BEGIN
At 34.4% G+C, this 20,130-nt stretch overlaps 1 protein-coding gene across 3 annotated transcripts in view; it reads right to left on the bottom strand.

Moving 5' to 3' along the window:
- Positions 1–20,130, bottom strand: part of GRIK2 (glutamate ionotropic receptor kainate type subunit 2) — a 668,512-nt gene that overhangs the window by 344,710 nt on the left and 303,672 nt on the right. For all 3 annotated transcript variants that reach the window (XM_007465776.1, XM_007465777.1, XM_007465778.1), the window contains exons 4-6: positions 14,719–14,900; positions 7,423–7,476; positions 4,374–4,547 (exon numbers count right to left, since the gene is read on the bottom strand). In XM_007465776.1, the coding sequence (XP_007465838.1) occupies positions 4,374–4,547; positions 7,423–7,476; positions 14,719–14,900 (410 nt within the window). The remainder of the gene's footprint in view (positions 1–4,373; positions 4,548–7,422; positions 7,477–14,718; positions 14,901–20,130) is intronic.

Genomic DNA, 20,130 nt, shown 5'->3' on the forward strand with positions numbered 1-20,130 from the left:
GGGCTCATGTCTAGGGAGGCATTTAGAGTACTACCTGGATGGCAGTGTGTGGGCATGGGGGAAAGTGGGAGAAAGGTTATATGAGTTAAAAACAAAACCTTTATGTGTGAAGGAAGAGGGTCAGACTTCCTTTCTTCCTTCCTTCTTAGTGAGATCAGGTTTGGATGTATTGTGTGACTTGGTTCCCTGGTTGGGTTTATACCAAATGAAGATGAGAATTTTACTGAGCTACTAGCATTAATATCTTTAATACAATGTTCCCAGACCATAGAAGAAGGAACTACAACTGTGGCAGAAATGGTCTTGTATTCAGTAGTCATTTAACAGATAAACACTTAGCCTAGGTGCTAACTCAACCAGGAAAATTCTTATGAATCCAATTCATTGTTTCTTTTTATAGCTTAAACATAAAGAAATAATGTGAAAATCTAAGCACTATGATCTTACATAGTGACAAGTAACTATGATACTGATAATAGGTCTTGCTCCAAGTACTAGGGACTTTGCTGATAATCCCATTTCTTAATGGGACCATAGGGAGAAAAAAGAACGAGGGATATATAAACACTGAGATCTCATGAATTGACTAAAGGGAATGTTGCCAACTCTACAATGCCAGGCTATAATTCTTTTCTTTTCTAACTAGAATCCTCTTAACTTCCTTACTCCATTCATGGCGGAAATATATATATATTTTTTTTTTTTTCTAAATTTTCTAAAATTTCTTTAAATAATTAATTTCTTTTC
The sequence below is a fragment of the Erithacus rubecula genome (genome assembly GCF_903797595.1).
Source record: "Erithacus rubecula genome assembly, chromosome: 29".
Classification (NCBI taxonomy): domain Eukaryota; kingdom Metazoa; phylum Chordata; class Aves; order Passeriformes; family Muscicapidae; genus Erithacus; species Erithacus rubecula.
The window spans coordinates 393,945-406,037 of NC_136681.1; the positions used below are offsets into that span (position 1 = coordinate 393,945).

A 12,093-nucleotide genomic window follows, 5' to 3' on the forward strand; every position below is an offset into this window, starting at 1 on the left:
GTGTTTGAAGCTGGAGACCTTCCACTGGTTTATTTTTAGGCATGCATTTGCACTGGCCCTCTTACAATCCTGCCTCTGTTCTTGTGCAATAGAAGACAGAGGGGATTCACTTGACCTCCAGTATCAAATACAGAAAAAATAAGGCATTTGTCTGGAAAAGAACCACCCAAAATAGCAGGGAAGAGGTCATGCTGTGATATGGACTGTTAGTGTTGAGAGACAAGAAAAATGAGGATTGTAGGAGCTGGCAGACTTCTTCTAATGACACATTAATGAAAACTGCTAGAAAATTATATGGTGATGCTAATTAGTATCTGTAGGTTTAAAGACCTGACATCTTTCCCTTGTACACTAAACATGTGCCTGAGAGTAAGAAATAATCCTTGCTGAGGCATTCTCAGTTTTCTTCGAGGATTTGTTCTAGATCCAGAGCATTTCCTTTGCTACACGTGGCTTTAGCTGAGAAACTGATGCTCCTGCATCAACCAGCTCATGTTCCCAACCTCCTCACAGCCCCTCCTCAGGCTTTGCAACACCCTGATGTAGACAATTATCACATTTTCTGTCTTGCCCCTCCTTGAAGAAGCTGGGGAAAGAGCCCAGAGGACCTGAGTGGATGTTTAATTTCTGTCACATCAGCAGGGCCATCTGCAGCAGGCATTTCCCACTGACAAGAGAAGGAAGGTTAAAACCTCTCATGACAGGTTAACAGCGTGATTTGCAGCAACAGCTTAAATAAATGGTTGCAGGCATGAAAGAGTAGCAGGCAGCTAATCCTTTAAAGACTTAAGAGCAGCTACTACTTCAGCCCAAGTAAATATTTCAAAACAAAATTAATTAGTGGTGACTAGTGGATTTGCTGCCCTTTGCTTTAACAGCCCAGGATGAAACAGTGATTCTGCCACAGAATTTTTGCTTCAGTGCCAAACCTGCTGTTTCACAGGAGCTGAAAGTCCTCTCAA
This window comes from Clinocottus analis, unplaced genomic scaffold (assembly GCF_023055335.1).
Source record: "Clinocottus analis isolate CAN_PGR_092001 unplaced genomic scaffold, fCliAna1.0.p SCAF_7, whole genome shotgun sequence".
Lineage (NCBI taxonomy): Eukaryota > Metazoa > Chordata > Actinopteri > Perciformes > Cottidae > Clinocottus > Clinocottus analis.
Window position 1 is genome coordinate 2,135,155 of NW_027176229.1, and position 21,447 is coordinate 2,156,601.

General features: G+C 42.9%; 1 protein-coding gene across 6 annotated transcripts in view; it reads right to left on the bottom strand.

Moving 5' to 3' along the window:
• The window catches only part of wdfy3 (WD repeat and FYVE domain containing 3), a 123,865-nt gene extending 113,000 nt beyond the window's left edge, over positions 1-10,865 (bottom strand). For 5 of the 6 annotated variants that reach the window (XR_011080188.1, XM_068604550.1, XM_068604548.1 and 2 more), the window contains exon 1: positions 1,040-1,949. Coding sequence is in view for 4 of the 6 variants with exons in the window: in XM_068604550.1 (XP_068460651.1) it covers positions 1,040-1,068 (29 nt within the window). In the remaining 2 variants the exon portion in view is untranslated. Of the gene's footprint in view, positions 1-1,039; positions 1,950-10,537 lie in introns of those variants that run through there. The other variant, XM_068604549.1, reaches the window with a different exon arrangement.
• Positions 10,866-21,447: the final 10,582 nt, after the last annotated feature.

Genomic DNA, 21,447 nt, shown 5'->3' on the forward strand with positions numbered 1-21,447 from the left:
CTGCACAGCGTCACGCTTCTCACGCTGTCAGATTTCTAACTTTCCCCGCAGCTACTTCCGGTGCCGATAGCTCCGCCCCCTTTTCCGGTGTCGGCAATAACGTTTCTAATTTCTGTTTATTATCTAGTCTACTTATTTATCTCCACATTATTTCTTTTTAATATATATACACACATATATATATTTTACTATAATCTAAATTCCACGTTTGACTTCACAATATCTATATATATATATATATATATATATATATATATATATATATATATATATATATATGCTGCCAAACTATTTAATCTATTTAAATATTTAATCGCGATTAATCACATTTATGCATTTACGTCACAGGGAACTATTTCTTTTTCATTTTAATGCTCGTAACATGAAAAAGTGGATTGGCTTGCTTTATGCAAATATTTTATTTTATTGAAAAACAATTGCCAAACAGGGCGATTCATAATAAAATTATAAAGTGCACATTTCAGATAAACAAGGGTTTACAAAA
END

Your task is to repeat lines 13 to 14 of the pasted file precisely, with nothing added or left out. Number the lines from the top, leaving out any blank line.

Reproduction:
Source record: "Clinocottus analis isolate CAN_PGR_092001 unplaced genomic scaffold, fCliAna1.0.p SCAF_7, whole genome shotgun sequence".
Lineage (NCBI taxonomy): Eukaryota > Metazoa > Chordata > Actinopteri > Perciformes > Cottidae > Clinocottus > Clinocottus analis.